"I thought we did a great job tonight, getting out there and scoring some points," said Tierney-Walker, co-head coach of the Tigers, who watched Ava Ohlgren win an individual championship Thursday night.
"It was a good session, but this is a meet made up of sessions and you basically start over every day so we have to come back ready tomorrow," she added.
After Thursday night's competition ending the first of three days of competition, the Tigers are in second place with 132 points, 19 behind Arizona, which was expected to do well in day one's events.
The Tigers, who are hoping to win a third consecutive NCAA title, were in second place behind Arizona the past two seasons and overcame day one deficits of three points and 10 points in those meets.
Ohlgren just missed an NCAA record in winning the 200 individual medley in a time of 1:53.94, just off the mark set by former Auburn star Maggie Bowen.
"It felt great, really smooth and it was just awesome," said Ohlgren. "I'm so excited. I missed the record by .03, but, oh well, I'll get it next year."
Auburn senior Emily Kukors finished third in the 200 IM in 1:55.28. She was edged out of second place by .02 by her sister, Ariana, a freshman for the University of Washington.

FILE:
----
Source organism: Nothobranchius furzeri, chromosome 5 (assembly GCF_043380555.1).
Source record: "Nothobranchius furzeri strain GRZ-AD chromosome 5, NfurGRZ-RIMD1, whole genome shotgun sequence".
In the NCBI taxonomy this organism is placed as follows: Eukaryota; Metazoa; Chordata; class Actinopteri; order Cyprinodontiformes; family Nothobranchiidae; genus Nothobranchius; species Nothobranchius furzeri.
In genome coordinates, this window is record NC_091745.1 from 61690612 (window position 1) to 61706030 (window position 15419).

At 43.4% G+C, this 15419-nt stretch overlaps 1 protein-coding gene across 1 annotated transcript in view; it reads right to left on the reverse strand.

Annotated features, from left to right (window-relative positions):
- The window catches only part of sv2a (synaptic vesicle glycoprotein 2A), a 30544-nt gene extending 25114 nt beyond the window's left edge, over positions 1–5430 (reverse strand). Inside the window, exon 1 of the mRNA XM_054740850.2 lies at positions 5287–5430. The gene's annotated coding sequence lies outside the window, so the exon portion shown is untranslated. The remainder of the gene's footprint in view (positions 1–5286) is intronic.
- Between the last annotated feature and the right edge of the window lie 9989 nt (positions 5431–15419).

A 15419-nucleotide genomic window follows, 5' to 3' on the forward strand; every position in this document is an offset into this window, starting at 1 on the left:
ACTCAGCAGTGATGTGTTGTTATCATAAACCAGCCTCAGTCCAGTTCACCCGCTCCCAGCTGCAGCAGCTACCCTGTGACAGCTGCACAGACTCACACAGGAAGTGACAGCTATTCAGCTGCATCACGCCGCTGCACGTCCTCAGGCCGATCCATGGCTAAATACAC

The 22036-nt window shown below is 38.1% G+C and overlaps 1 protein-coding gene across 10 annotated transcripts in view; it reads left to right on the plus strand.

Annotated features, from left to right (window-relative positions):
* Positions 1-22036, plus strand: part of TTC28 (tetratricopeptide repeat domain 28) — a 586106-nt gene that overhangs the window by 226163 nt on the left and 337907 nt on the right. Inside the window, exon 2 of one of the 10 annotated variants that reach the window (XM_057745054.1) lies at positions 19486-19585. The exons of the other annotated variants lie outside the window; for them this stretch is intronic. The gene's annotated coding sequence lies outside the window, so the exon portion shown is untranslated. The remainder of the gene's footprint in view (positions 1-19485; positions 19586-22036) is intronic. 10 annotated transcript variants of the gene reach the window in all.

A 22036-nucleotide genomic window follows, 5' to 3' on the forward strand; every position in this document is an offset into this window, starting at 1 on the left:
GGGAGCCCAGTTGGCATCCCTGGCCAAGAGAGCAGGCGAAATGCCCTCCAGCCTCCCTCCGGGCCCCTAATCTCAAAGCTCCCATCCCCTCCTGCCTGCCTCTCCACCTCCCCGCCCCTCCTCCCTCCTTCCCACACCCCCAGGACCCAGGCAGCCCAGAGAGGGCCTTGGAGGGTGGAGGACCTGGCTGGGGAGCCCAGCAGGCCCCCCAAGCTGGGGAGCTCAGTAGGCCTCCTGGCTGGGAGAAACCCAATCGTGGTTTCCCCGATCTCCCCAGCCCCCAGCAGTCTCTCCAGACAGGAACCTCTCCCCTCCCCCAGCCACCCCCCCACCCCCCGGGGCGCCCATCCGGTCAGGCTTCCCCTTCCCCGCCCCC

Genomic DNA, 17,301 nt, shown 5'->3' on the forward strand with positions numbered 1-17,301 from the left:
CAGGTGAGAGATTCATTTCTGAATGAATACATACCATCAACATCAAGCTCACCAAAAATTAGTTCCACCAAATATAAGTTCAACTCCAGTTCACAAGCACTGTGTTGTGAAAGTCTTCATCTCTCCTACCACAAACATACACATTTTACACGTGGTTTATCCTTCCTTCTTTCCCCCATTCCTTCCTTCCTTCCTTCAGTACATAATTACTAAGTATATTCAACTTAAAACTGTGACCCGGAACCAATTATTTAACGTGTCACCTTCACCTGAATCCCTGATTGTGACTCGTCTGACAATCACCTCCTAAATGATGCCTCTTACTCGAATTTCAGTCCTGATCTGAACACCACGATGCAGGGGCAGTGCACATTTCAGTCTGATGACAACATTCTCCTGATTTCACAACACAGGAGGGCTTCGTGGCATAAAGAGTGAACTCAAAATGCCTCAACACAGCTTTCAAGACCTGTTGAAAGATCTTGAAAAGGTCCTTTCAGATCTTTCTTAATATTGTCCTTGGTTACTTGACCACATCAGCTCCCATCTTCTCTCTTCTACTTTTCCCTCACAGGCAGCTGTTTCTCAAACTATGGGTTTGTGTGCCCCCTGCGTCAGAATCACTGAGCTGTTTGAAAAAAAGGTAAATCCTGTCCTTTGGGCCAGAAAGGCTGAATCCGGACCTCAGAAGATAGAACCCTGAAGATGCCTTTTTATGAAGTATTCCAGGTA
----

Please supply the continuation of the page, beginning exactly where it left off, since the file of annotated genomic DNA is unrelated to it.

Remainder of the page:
Ohlgren and Kukors helped the 200 freestyle relay set an Auburn record with a time of 1:28.79 to take third place in the event won by Arizona in an NCAA record time of 1:26.90. Kara Denby and Emile Ewing helped break the AU record that was set in 2002 by Becky Short, Maggie Bowen, Cassidy Maxwell and Eileen Coparropa
Maggie Bird, who almost missed qualifying for the finals in the 500 freestyle, set a personal record with a time of 4:39.51 to finish second behind the American record time of 4:33.60 posted by Carolina Burckle of Florida. "I've wanted to break 4:40 for a long time and it felt great to go out and do it," Bird said.
Maggie Bird swims for the Tigers on Thursday night.
In the final event of day one, Auburn finished second in the 400 medley relay with Margo McCawley, Denby, Ohlgren and Kukors swimming a time of 3:32.84. Arizona set an NCAA record time of 3:29.06.
"I thought we swam real tough," said Auburn coach Richard Quick. "We probably maxed out what we could do in the relays and we swam faster than we are seeded, but this meet is going to be a battle and we have to wake up ready to swim tomorrow."